Bestselling author Shelley Shepard Gray concludes her Amish Brides of Pinecraft series with a story of forgiveness and trusting your heart…just in time for Christmas.
Please summarize the book for the readers here:
When the Orange Blossom Inn is robbed, it spurs Beverly Overholt to finally reach out to Eric Wagler, her boss and best friend. To her surprise, he immediately flies out to help her deal with everything. At last they both come to the realization that what they feel toward each other is far more than mere friendship.
Please share the opening lines of this book:
Beverly Overholt froze in shock the moment she turned the corner onto her street and spotted a group of flashing red and blue lights in front of her inn. She blinked, sure that her eyes were deceiving her.
Please share a few Random facts about this book…
- This book takes place in Pinecraft, Florida, which is an Amish vacation spot.
- One of the most popular things to do in Pinecraft at Christmastime is to watch the annual parade. Buggies, goats, and pony carts are all part of the show!
- After I wrote the first draft, I cut a big chunk of the manuscript and added a whole different subplot. The book didn’t feel ‘Christmas-y’ or meaningful enough.
Please tell us a little about the characters in your book. As you wrote your protagonist was there anything about them that surprised you?
Beverly is Mennonite and runs the Orange Blossom Inn. She grew up Amish in Ohio but moved to Florida years ago after being jilted by her fiancée. She’s afraid to give her heart to another man.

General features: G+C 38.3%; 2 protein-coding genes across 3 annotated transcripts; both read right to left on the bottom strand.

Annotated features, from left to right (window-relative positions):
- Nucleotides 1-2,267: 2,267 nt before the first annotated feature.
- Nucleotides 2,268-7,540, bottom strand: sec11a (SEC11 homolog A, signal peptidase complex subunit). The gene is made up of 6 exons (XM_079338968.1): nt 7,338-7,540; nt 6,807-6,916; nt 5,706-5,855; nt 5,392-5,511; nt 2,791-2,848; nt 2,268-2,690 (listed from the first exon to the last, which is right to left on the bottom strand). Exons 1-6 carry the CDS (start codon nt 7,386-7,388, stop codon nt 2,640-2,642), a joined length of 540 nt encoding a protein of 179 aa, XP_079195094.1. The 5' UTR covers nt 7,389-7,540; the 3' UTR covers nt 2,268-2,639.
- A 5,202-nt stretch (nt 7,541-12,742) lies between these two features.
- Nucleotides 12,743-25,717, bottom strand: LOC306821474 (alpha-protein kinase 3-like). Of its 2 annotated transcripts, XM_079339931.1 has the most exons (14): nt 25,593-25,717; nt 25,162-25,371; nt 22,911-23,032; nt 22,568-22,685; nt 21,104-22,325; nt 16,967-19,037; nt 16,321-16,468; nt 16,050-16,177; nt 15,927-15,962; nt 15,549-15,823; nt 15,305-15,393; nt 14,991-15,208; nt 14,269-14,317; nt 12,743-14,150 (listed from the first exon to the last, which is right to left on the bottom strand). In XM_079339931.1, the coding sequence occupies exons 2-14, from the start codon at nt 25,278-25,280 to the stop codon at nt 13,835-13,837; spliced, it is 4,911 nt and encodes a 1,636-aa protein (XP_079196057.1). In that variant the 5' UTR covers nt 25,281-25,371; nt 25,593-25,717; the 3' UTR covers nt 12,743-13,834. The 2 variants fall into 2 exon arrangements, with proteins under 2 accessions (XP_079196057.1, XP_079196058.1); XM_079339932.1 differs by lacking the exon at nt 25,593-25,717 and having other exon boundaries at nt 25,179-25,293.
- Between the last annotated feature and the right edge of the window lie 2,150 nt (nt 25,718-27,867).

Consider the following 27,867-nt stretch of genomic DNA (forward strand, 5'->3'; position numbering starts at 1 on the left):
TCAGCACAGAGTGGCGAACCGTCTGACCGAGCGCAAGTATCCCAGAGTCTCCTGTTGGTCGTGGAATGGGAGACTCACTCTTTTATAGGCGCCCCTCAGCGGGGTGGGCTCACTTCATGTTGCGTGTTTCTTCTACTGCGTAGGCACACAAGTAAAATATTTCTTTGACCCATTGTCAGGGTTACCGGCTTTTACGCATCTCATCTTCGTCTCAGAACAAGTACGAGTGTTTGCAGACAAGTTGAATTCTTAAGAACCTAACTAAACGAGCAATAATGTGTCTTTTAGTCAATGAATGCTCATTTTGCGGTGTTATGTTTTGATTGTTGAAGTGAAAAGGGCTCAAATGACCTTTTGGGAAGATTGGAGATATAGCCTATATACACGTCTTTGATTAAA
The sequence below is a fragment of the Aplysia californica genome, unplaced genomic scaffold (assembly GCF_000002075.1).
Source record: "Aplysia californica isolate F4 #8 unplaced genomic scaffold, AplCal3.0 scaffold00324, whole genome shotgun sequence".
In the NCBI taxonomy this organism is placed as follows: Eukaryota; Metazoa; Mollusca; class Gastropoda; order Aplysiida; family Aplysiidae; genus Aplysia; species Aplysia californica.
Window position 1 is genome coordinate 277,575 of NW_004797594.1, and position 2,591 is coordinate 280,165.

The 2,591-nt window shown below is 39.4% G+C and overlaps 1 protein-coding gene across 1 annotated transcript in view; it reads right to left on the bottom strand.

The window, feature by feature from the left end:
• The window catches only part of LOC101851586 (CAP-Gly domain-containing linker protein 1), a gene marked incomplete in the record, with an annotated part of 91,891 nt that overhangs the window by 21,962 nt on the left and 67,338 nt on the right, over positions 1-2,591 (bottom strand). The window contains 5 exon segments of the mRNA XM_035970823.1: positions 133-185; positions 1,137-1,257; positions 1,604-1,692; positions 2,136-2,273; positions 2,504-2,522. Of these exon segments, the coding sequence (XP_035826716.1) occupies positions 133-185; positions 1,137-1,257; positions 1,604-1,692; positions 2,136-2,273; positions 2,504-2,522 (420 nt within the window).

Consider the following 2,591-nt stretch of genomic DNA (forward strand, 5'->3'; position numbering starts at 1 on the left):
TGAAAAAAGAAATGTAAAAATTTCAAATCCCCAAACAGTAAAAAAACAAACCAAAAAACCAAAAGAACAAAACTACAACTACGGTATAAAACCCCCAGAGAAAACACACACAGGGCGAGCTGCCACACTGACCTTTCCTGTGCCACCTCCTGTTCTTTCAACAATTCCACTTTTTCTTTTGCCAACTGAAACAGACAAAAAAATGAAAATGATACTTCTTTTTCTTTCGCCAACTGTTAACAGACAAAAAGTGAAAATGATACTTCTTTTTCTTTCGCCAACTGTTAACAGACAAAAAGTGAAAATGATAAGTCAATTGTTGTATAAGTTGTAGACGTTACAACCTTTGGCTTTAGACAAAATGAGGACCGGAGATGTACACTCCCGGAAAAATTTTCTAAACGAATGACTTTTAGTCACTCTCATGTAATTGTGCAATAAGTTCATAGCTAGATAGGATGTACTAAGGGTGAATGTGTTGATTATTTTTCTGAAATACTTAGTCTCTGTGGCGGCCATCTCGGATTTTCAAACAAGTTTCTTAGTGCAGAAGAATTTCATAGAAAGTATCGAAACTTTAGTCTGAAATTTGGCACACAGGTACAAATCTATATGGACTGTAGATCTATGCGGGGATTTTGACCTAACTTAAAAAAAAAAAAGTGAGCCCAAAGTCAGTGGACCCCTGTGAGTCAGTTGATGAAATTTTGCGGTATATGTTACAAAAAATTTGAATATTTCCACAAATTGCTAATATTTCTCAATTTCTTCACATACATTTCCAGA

Eric is an Englisher and has recently become the reluctant owner of the inn. He has a dark past that he’s afraid to reveal to Beverly. If she knows everything about him, he is sure she’ll not only turn from him but will quit her job. He is willing to do whatever it takes to earn her trust…and pretend he’s the man she thinks he is.
Both Beverly and Eric appear in all four novels in the series. With each book, I learned something new about them! The most surprising thing that happened while writing this novel was meeting Eric’s brother Jack. I hadn’t realized he had a brother!
This is quite a kiss because Eric and Beverly have been circling around each other for most of four books.
Did any scene have you crying or laughing (or blushing) while writing it?
One of the subplots in the novel is the story of two brothers who are having a really difficult time at home. When one of them must confess what he did to Beverly, it broke my heart. Even though my characters weren’t crying, I was. I have a soft spot for kids in need.
If your book was optioned for a movie, what scene would you use for the audition of the main characters?
I would have the scene when Beverly and Eric bring home a Christmas tree. The Amish don’t decorate their homes for Christmas, but because Eric is the actual owner of the inn, he persuades Beverly to let him put a real tree in the front gathering room. It’s a sweet scene because they are both trying to help the other person and realize by the end of the scene that their attraction to each other is mutual.
If you could have given your characters one piece of advice before the opening pages of the book, what would it be and why?
To be patient and listen. Most of the characters in the novel try to rush outcomes with disastrous results.
What are you currently working on? What other releases do you have planned for 2015?
I’m currently working on next year’s series, The Charmed Amish Life. The series begins in January, 2016.
Thanks for blogging at HJ!